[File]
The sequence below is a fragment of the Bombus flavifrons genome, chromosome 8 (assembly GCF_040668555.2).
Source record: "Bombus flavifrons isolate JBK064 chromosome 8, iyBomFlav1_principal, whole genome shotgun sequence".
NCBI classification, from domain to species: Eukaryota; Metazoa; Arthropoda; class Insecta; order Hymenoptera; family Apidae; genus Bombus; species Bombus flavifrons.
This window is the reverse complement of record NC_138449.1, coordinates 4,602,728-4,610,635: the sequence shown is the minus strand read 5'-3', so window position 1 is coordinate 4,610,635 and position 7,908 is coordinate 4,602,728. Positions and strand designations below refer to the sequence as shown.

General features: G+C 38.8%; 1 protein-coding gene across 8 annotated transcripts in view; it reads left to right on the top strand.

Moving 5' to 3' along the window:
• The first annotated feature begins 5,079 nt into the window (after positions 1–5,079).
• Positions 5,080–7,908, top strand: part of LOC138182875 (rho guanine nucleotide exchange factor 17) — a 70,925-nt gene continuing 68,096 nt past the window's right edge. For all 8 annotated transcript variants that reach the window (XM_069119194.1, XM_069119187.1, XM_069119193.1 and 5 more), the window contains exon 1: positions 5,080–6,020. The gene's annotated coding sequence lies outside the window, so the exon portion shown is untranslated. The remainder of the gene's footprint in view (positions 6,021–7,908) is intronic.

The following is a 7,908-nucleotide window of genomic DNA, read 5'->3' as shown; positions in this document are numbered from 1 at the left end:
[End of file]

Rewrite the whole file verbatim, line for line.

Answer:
The sequence below is a fragment of the Bombus flavifrons genome, chromosome 8 (assembly GCF_040668555.2).
Source record: "Bombus flavifrons isolate JBK064 chromosome 8, iyBomFlav1_principal, whole genome shotgun sequence".
NCBI classification, from domain to species: Eukaryota; Metazoa; Arthropoda; class Insecta; order Hymenoptera; family Apidae; genus Bombus; species Bombus flavifrons.
This window is the reverse complement of record NC_138449.1, coordinates 4,602,728-4,610,635: the sequence shown is the minus strand read 5'-3', so window position 1 is coordinate 4,610,635 and position 7,908 is coordinate 4,602,728. Positions and strand designations below refer to the sequence as shown.

General features: G+C 38.8%; 1 protein-coding gene across 8 annotated transcripts in view; it reads left to right on the top strand.

Moving 5' to 3' along the window:
• The first annotated feature begins 5,079 nt into the window (after positions 1–5,079).
• Positions 5,080–7,908, top strand: part of LOC138182875 (rho guanine nucleotide exchange factor 17) — a 70,925-nt gene continuing 68,096 nt past the window's right edge. For all 8 annotated transcript variants that reach the window (XM_069119194.1, XM_069119187.1, XM_069119193.1 and 5 more), the window contains exon 1: positions 5,080–6,020. The gene's annotated coding sequence lies outside the window, so the exon portion shown is untranslated. The remainder of the gene's footprint in view (positions 6,021–7,908) is intronic.

The following is a 7,908-nucleotide window of genomic DNA, read 5'->3' as shown; positions in this document are numbered from 1 at the left end: